One of the largest sources of federal funding for maternal-child health comes from Title V, a federal block grant program. Title V provides funding to all 50 states for the improvement of public health services and systems for mothers, children and families.

Title V is different from other grants. It’s a “block” of money from the U.S. Health Resources and Services Administration (HRSA) that is distributed among states. State Title V offices allocate their portion of the funding.

Under Title V, subcontractors are the organizations and departments that use the block grant funding to create systems of health programs and services within a state. States also combine the federal funds from HRSA with local funds. Each state Title V office allocates the funding to its counties differently.

As part of the block grant agreement, all subcontractors list any health gaps in the community and what they are doing to address them. All states also must list their health priorities each year.

This year, Nebraska, Iowa, Kansas and Missouri, did not specifically state addressing racial or ethnic health disparities as a priority for pregnant women and maternal health. And according to records obtained by the Midwest Newsroom, about 15 of 111 counties in Missouri provided specific support to Hispanic people with Title V funding since 2017. That support included hiring bilingual service providers and translating some informational materials. The remaining four counties in Missouri don’t subcontract with Title V.

Each state is also required to show what percentage of its target population is being served by the Title V program. Missouri has one of the lowest percentages of pregnant people served, at 52.6% in 2021. This is in stark contrast to Nebraska and Iowa – and many other states– where the states report they served 100% of pregnant people.

As a result of this reporting, the Missouri PAMR report has now been translated into Spanish.

“I need to keep going”

In St. Louis, Lakisha Reddit is pushing forward to serve pregnant people in her community.

Reddit runs doula training classes where students learn how to guide and support others through the birthing process.

LaKisha Reddit Doula Class
LaKisha Reddit welcomes her doula class in St. Louis on July 11, 2023. A doula is a birthing coach who is designated to support and guide people through health experiences like pregnancy, childbirth and birth recovery. (Photo by Kassidy Arena/Nebraska Public Media News)

Reddit recently received funding to translate all of her doula-training materials into Spanish, making them among the few non-English resources provided in Missouri. The materials will also be translated into French, Arabic and Somali.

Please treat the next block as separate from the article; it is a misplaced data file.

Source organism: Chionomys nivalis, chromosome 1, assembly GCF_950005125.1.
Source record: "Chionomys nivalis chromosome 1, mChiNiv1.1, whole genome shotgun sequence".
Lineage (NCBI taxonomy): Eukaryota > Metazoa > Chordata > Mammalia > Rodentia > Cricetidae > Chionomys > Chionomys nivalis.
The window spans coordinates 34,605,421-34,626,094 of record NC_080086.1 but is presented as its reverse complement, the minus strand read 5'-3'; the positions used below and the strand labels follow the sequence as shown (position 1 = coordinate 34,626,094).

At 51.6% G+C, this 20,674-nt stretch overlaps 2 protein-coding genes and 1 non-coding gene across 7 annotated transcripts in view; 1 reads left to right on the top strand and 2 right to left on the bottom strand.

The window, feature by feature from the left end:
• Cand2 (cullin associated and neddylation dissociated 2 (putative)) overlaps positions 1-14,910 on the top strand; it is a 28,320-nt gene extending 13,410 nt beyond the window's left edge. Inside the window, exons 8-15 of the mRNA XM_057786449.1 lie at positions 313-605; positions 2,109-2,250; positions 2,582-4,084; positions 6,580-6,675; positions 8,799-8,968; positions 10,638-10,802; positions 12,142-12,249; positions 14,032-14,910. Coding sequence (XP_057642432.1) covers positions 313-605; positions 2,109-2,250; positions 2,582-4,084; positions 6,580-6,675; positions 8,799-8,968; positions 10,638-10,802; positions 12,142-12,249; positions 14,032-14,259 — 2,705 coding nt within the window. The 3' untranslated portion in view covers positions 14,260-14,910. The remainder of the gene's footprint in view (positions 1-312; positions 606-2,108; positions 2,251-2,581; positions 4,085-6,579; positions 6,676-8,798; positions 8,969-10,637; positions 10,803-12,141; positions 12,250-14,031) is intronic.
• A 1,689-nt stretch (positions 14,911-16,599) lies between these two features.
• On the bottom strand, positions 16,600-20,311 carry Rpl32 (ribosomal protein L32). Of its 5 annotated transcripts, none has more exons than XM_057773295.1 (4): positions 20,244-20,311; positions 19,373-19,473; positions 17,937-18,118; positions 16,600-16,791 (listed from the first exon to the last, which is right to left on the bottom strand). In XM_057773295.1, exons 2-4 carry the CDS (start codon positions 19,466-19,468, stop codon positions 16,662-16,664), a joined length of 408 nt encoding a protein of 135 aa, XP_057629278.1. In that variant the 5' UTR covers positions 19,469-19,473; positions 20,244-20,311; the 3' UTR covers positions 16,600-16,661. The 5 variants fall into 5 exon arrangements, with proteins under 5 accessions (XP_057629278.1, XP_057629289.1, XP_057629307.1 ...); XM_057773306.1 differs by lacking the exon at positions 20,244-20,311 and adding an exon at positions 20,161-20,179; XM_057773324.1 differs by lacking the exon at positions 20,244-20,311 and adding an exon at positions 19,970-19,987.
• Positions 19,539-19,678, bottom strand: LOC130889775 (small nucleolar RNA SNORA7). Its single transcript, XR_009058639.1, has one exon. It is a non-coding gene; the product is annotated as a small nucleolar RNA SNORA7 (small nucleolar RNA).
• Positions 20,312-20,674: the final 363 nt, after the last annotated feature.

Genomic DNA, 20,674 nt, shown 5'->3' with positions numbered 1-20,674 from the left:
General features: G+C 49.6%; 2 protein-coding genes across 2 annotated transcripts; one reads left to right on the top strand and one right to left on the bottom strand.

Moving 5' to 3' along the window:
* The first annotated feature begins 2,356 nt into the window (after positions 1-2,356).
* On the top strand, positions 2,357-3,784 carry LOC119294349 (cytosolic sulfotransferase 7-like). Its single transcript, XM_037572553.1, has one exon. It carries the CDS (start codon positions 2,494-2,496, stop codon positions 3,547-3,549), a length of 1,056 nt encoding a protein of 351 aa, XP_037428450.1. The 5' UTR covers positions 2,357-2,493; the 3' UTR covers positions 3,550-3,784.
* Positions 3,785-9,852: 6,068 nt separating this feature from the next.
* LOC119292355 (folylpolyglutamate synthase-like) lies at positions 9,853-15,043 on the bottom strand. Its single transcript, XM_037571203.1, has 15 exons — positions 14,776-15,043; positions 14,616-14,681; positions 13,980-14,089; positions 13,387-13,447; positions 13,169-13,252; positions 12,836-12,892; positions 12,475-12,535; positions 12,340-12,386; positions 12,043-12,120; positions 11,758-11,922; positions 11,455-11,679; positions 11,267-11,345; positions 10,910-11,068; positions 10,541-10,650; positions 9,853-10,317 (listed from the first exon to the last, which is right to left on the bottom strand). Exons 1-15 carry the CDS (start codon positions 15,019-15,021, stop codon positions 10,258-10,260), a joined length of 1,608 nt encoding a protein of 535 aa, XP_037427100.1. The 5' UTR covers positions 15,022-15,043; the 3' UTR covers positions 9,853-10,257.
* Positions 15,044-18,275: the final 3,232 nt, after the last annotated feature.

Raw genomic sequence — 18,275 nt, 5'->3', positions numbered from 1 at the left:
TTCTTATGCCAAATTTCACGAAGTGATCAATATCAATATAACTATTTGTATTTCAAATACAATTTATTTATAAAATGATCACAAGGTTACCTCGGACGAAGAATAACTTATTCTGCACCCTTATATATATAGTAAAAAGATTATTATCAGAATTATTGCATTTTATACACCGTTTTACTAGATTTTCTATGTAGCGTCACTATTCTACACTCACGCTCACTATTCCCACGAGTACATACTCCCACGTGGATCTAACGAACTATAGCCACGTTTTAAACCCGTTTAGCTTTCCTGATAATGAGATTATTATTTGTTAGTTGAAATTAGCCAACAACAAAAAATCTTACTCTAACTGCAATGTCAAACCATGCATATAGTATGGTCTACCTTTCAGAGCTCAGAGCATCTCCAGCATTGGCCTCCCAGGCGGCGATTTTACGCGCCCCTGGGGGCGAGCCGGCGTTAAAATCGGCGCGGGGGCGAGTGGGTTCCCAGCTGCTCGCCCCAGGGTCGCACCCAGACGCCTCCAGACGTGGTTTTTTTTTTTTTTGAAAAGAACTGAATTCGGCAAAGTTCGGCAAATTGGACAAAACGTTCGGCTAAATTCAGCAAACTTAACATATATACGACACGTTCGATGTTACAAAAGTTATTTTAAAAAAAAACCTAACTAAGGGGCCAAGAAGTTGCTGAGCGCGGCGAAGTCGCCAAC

“I need to keep going. The funding that I currently have is two years and that’s it after this,” Reddit said. “I don’t know what’s to come next.”

Reddit said cultural relevance is important to her, and she wants all future doulas – especially those born outside the U.S. – to know that they should share their culture and traditions.

She has one Spanish speaker in the class of 19: Mayelin Escobar, originally from Cuba.

Escobar said one of her goals is to make sure Hispanic women feel seen by their healthcare providers.

“I work with all the Latino moms and they have issues with the hospitals like Black moms and Black women, and they have a problem with the translation,” Escobar said. “I want to help my moms and the hospitals, too.”

As a certified doula, Escobar said she hopes to help Hispanic moms who encounter healthcare inequities. She graduated from the program in 2023.

Doula Class St. Louis
Mayelin Escobar sits in the back row of the doula-training class in St. Louis on July 11, 2023. She has since graduated with her doula certificate from Virtuously B’Earthed Doula Services. (Photo by Kassidy Arena/Nebraska Public Media News)

Piral couldn’t find any Spanish-language mental health services in Columbia, Missouri, or any resources culturally relevant to a family from Guatemala.

In her home country, Piral would have been able to walk down to the local tienda to pick up a food supplement called Incaparina for her son. It’s a popular powdered drink many people in Guatemala feed their babies to prevent malnutrition. But in Missouri, she struggled to find the comforts and resources of home.

Like Reddit, Piral decided to take matters into her own hands, starting a support group for Latina moms in the area.

“We barely have medical access. And we don’t have psychological support,” she said. “In our culture, we don’t talk about mental health. So here in the U.S., we are not going to have access to that. And we don’t have the resources to pay for that. So, I was like, ‘Okay, we can just talk. And that’s gonna help us release all the things we’re going through to help us, right?’”

Piral is now working on her Ph.D. in the Educational Leadership and Policy Analysis program at the University of Missouri-Columbia. Her focus is understanding the experiences of Latin American immigrant families and teachers in U.S. schools. She hopes to help develop policies that allow children to have school careers free of stigma, discrimination or any type of violence.

Her son will be a kindergartner this August.

“Something that I want to do with this is to recognize that every Latina mom has knowledge, has a certain experience,” she said. “And yeah, we may need support from others, but still we have an expertise that has to be valued.”

Publisher’s Notes:This story comes from the Midwest Newsroom, an investigative journalism collaboration including IPR, KCUR 89.3, Nebraska Public Media News, St. Louis Public Radio and NPR.

Part of Latino News Network’s mission is to amplify the work of others in elevating the visibility and voice of Hispanics, Latinos. Hispanic maternal mortality rates remain unclear in parts of the Midwest was originally published in Nebraska Public Media, and was republished with permission.